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Re: RE: Anything special about DELAY PROCESS (Current process;0)?

Tim Nevels
In reply to this post by Jeffrey Kain (Old)
On Nov 14, 2013, at 4:13 PM, Stephen J. Orth wrote:

> JPR,
>
> Thank you for taking the time to clarify this...very much appreciated.

It was a great description of how an internal mechanism of 4D works. Very useful information for performance tuning. I love this kind of information.

Who in this world can pick up the phone and call LR and also get LE on the phone and ask a question about how 4D works. No middle man. No translation. Talk to the actual designers in their native language? And then translate that into easy to understand English?  

I can think of only one… JPR.

It is great to have JPR back again participating on the iNUG.

Tim

********************************************
Tim Nevels
Innovative Solutions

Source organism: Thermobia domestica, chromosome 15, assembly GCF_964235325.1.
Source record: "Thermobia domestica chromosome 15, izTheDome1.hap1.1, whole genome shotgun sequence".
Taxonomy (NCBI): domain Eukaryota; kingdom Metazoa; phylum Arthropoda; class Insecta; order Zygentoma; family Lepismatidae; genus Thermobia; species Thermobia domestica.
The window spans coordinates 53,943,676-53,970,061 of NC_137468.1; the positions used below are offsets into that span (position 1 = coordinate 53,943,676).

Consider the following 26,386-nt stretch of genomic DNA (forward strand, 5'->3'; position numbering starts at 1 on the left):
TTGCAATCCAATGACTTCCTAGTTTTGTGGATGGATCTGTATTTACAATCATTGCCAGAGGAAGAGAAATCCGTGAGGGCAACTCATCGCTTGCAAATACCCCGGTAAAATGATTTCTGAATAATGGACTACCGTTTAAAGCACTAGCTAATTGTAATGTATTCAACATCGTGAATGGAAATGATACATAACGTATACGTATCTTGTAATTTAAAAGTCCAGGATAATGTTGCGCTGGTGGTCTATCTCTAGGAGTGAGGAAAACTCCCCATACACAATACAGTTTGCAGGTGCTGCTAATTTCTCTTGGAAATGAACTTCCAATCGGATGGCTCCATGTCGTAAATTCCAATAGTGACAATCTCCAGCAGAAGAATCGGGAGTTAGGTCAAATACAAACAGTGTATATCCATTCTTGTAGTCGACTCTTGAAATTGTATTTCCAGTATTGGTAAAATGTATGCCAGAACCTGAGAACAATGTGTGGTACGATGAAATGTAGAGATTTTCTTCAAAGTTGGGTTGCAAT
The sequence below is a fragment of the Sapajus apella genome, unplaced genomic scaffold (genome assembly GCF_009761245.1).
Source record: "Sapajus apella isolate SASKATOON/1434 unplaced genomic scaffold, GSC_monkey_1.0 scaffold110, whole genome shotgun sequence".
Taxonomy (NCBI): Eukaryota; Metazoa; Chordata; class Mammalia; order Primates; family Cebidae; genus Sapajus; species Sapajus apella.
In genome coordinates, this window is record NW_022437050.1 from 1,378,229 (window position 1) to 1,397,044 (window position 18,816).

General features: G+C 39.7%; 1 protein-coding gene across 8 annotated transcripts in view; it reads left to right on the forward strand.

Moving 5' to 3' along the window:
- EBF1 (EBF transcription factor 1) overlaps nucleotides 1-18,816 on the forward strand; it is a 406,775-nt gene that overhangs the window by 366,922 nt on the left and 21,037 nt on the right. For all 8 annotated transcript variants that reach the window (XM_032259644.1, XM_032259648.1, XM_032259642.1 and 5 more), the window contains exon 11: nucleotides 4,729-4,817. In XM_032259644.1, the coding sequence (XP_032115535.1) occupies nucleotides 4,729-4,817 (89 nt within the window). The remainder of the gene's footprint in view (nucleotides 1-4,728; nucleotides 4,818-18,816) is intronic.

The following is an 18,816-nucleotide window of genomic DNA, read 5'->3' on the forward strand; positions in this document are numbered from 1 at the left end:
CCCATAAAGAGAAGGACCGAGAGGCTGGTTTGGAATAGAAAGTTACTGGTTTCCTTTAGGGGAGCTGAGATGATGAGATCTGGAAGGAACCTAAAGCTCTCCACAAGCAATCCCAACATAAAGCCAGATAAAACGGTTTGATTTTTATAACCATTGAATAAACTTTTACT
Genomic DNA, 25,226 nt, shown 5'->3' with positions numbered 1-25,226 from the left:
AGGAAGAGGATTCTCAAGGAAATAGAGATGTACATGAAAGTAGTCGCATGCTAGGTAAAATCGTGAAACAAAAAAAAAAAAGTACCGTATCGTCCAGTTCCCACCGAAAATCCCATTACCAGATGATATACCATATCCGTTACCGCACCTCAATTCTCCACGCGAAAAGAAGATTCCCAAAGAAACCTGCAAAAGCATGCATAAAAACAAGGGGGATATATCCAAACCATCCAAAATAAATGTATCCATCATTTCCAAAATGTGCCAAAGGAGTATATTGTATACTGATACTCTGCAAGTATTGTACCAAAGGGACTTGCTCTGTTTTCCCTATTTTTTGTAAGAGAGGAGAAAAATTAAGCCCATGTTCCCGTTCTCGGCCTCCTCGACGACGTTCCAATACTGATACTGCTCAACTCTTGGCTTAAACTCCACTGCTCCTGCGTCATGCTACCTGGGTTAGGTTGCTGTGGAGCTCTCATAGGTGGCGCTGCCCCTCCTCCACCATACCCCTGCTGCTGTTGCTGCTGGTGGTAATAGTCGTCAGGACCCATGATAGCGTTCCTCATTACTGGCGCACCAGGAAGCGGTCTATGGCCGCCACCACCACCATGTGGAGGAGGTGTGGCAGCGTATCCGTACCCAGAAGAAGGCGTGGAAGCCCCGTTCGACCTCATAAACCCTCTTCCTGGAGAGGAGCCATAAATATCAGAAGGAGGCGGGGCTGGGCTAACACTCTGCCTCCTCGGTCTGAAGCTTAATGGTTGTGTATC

785-749-3444
[hidden email]
********************************************


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Re: Anything special about DELAY PROCESS (Current process;0)?

Max Morrison

On Nov 14, 2013, at 1:52 PM, Tim Nevels wrote:

> On Nov 14, 2013, at 4:13 PM, Stephen J. Orth wrote:
>
>> JPR,
>>
>> Thank you for taking the time to clarify this...very much appreciated.
>
> It was a great description of how an internal mechanism of 4D works. Very useful information for performance tuning. I love this kind of information.
>
> Who in this world can pick up the phone and call LR and also get LE on the phone and ask a question about how 4D works. No middle man. No translation. Talk to the actual designers in their native language? And then translate that into easy to understand English?  
>
> I can think of only one… JPR.

A more compelling endorsement for an internals book, or on-going blog would be hard to come by as concisely.